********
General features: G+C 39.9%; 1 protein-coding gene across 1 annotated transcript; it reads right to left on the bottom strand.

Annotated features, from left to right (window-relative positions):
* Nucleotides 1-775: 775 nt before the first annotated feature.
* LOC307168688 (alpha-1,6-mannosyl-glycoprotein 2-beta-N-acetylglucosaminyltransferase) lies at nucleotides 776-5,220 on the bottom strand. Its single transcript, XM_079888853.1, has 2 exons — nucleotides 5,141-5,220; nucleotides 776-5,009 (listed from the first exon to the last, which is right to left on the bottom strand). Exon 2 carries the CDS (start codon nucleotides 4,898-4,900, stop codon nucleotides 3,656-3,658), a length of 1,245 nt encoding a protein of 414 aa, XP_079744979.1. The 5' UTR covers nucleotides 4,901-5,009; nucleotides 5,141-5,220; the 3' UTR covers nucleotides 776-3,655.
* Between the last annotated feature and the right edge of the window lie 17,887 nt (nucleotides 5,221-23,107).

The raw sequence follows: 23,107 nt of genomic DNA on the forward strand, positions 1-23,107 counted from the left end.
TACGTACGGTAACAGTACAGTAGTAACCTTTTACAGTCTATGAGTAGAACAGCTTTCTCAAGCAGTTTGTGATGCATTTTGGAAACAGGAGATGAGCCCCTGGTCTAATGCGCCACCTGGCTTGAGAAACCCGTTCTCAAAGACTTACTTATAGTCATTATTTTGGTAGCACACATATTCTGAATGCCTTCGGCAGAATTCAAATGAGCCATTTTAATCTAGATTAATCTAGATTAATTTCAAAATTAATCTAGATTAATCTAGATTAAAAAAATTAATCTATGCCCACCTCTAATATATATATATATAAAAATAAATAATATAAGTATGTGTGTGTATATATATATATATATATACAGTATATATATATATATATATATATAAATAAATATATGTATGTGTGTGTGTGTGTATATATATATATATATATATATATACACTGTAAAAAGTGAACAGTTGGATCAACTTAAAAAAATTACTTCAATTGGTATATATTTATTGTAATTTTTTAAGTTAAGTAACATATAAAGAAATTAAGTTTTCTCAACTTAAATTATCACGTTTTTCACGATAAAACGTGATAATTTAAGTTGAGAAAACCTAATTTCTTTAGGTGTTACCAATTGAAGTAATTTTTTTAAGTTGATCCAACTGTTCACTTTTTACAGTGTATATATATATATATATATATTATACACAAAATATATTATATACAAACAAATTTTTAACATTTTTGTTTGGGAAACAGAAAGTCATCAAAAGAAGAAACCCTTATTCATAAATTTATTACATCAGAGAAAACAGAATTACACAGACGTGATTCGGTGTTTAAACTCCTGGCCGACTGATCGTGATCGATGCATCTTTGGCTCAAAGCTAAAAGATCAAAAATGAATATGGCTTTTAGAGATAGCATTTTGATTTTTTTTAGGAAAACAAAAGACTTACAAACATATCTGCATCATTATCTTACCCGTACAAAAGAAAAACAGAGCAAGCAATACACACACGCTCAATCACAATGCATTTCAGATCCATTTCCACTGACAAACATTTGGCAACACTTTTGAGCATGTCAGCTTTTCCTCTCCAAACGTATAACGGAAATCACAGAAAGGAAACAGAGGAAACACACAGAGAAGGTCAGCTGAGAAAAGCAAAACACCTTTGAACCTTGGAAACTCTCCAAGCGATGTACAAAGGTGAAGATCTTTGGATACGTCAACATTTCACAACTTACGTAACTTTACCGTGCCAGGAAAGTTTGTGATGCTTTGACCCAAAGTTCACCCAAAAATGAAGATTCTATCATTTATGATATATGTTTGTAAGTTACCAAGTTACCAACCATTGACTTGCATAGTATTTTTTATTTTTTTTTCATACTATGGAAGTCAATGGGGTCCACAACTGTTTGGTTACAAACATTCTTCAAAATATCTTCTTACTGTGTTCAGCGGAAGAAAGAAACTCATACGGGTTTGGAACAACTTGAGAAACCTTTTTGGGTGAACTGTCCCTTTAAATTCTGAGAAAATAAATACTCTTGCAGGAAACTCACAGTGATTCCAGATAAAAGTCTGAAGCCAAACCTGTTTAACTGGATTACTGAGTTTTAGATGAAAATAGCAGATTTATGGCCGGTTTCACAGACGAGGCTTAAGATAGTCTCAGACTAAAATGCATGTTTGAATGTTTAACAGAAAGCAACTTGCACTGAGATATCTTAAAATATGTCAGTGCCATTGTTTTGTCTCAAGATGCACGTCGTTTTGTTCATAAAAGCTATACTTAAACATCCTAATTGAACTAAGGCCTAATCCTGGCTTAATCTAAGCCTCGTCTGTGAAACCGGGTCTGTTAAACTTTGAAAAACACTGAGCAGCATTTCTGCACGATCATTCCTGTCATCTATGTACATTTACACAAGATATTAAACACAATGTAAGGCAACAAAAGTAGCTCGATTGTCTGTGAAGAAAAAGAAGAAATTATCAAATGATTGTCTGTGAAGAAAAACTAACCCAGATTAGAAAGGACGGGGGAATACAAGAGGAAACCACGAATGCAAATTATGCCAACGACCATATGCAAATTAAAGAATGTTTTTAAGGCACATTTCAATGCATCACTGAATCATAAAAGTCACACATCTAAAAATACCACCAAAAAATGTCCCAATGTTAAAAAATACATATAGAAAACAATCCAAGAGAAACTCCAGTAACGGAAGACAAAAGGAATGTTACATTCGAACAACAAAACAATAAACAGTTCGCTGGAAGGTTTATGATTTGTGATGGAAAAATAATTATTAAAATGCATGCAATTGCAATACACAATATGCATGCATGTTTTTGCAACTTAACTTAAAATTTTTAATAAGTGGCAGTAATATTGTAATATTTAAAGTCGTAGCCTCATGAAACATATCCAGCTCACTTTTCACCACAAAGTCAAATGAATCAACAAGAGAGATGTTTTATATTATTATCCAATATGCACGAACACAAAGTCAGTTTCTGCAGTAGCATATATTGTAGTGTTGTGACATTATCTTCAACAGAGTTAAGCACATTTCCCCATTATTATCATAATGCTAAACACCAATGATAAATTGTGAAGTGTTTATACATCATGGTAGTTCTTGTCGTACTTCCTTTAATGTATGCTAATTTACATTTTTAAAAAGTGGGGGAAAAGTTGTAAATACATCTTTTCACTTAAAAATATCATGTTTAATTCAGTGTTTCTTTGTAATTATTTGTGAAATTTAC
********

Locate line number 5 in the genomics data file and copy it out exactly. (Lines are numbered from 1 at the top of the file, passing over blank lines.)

* Between the last annotated feature and the right edge of the window lie 17,887 nt (nucleotides 5,221-23,107).